The rest of the presentation doesn't fully come together until I'm with my audience. After all, a presentation is a living thing. It's a conversation that requires both parties to give it life.

I bring my notes to the workshop and refer to them as necessary, using a document stand off to the side. My notes are never more than one page, sometimes double-sided. With notes, I'm assured that if I lose my place I can always find it again! My notes also remind me to mention things like my newsletter signup or upcoming events.

That's it, in a nutshell. I find that practicing and presenting from a simple outline and giving myself plenty of time to absorb the material allows spontaneity, but the presentation is still well-structured and prepared.

What are your tricks for being prepared but still being spontaneous?

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10 comments. Please add yours! :

Bert Decker said...

Good post Lisa. And rather than a 'but' I'd say 'and.'
Preparation breeds spontaneity. The more prepared you are, the more spontaneous and free you can be in your speaking. Confidence breeds spontaneity too. Not prepared, no confidence.
Bert

Lisa Braithwaite said...

So true, Bert. Confidence and spontaneity go together! Thanks for stopping by!

Ms. Lucy said...

Hi Lisa. I also believe an outline is essential. It's the springboard to your presentation. Thanks.

Lisa Braithwaite said...

Thanks for your comment, Ms. Lucy. I like the way you put it!

nick morgan said...

Great post. This is something I work on with clients all the time -- you have to be prepared to be able to be spontaneous successfully. Those who wing it just look like deer in the headlights when something goes not quite according to plan. And since there is no plan, that always happens.

Lisa Braithwaite said...

"And since there is no plan, that always happens." Well said, Nick!

Ed Andriessen said...

Dear Lisa,

Thanks for sharing your preparation process. We have some common approaches and we differ in others.

"Winging it" can be so unpredictable that I recommend staying away from it (even with people who think they're good at it). However, sometimes we find ourselves limited for time or allowed no time (Hey, Ed, we need you in the meeting RIGHT NOW to give us an update...)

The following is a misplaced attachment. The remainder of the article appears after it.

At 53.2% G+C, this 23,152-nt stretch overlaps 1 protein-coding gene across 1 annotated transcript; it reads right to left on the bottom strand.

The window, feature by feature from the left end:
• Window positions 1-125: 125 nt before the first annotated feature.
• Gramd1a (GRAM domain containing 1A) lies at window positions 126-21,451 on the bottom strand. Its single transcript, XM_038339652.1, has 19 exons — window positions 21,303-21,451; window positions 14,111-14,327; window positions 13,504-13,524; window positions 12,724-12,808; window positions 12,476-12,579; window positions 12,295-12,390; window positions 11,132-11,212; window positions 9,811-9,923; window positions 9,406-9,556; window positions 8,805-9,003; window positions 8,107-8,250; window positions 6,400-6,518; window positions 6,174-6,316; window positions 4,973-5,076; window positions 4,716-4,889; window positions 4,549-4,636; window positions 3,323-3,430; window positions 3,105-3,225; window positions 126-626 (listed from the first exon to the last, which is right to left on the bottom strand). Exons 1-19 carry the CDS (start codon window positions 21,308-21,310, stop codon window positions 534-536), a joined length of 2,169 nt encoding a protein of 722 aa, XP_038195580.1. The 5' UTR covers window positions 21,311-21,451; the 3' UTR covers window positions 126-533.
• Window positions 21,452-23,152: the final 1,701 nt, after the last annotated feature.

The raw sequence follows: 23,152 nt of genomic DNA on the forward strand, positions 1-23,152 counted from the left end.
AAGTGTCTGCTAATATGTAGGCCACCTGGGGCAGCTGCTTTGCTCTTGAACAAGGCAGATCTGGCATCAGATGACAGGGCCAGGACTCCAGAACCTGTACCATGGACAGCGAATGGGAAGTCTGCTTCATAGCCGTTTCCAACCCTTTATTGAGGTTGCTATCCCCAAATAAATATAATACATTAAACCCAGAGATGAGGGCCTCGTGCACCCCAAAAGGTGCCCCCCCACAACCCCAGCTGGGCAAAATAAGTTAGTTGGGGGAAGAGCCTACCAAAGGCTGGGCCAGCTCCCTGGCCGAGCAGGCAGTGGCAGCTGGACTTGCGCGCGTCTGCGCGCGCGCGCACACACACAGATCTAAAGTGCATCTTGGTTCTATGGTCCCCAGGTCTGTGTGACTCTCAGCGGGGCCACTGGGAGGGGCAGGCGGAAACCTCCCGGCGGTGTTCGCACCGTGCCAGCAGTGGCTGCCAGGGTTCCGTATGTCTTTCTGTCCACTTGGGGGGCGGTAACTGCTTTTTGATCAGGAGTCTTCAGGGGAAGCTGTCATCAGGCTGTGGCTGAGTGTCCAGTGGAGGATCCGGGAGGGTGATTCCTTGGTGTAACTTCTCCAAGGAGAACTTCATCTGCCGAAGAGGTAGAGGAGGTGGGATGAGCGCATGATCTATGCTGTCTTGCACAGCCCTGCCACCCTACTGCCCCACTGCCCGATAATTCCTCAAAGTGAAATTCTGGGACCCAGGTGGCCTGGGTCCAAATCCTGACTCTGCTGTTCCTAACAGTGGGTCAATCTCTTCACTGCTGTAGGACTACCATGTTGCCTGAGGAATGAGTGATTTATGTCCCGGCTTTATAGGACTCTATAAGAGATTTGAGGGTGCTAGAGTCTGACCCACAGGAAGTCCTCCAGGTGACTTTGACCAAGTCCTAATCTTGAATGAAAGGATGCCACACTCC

I do support using "templates". I call them "frameworks" or "scaffolds" when I'm helping someone with speech planning. You can "hang" a variety of content from them and they add enough structure so that there's some logical flow.

Some of my favorites are:

- Past, present, future
- My accomplishments, challenges and what I'm going to do about the issues (very useful for reporting to Sr. Management)
- Why, what, how, what if (McCarthy -4MAT)
- Here's what I saw, this it what it tells me, this is how I feel about it (Visual, Auditory, Kinesthetic)

Nothing can take the place of careful, well thought out planning (and I can see you place a lot of emphasis on this) but having some effective templates to fall back on can be valuable when you are "time challenged".

Lisa Braithwaite said...

I do the same thing with clients, Ed. "Past, present, future" is a good one. "General to specific" is another one I like (or "big picture to small picture"). Thanks for sharing!

phemeypon said...

Excellent post Lisa.I enjoy your blog very much and learn a lot from it.

Lisa Braithwaite said...

Thanks for stopping by, phemeypon. I appreciate your comment!